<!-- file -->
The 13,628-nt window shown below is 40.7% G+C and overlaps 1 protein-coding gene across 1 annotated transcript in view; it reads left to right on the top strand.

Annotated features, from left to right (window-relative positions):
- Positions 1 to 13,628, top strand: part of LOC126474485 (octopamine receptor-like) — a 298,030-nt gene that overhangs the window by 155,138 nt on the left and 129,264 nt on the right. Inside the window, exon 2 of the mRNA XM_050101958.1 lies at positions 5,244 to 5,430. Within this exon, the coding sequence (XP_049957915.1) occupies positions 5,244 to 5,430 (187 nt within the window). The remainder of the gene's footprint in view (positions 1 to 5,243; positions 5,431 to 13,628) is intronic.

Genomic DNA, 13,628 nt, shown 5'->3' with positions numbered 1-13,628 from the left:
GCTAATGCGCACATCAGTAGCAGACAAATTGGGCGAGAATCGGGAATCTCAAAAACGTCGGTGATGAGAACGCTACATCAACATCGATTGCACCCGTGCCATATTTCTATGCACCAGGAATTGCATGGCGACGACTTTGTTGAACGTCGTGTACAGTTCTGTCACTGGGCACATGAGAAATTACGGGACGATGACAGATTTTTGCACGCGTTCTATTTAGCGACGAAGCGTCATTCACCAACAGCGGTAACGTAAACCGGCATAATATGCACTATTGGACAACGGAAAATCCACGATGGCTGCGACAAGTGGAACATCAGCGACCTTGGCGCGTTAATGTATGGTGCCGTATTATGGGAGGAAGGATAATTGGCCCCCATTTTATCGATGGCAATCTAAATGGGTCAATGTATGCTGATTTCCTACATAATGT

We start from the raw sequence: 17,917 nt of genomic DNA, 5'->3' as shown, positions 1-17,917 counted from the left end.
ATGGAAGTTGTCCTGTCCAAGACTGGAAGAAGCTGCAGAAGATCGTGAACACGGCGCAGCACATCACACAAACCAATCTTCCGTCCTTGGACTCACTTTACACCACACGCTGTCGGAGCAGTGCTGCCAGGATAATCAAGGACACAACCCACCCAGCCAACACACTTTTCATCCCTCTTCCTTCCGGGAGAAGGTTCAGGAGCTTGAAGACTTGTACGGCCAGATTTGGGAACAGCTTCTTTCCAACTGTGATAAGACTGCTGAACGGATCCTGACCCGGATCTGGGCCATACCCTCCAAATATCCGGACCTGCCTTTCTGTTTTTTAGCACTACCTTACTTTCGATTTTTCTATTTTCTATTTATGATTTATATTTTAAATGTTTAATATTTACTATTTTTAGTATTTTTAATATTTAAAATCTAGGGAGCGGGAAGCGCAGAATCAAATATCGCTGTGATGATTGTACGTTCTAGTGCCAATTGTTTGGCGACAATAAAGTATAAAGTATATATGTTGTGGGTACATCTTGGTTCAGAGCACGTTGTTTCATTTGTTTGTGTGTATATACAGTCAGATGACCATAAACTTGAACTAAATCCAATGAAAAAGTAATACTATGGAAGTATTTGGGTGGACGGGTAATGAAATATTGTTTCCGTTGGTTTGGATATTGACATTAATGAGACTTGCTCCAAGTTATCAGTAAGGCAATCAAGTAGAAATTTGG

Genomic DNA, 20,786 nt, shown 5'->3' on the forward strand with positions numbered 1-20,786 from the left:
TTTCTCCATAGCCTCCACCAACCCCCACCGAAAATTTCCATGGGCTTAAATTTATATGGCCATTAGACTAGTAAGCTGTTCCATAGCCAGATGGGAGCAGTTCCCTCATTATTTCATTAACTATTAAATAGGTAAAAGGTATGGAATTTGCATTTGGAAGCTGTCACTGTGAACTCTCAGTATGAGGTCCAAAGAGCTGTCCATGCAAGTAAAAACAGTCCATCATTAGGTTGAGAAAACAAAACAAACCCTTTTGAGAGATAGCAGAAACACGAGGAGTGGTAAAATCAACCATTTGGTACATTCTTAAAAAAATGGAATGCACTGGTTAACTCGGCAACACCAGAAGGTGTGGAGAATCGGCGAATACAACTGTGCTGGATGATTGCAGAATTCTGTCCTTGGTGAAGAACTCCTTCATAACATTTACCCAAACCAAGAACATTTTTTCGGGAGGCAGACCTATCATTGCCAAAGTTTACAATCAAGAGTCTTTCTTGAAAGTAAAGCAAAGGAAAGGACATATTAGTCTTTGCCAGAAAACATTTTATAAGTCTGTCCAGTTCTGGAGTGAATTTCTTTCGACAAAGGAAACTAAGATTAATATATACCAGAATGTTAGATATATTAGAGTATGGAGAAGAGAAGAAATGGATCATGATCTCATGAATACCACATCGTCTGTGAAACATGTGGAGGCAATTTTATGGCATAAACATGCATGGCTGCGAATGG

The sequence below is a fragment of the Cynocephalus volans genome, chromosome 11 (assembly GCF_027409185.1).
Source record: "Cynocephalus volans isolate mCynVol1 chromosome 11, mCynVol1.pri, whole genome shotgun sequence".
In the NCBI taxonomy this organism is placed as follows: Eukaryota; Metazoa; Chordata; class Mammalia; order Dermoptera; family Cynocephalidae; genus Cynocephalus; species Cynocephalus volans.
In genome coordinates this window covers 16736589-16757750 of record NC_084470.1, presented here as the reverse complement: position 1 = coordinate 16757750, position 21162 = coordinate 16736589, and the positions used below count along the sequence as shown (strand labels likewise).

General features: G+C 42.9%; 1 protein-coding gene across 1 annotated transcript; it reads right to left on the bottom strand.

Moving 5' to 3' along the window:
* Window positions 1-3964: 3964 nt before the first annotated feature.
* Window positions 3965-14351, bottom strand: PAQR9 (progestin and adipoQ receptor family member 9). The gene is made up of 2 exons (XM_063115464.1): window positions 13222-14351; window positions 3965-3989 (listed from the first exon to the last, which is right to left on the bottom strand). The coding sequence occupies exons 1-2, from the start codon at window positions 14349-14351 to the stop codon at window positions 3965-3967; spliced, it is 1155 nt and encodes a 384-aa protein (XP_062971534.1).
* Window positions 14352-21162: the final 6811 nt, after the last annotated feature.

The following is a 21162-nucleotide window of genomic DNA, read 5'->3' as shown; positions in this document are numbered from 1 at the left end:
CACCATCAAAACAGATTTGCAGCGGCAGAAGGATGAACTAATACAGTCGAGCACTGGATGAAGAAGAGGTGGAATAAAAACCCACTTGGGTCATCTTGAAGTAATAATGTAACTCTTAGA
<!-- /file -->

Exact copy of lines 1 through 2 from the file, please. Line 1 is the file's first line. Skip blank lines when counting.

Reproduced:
The 13,628-nt window shown below is 40.7% G+C and overlaps 1 protein-coding gene across 1 annotated transcript in view; it reads left to right on the top strand.

Annotated features, from left to right (window-relative positions):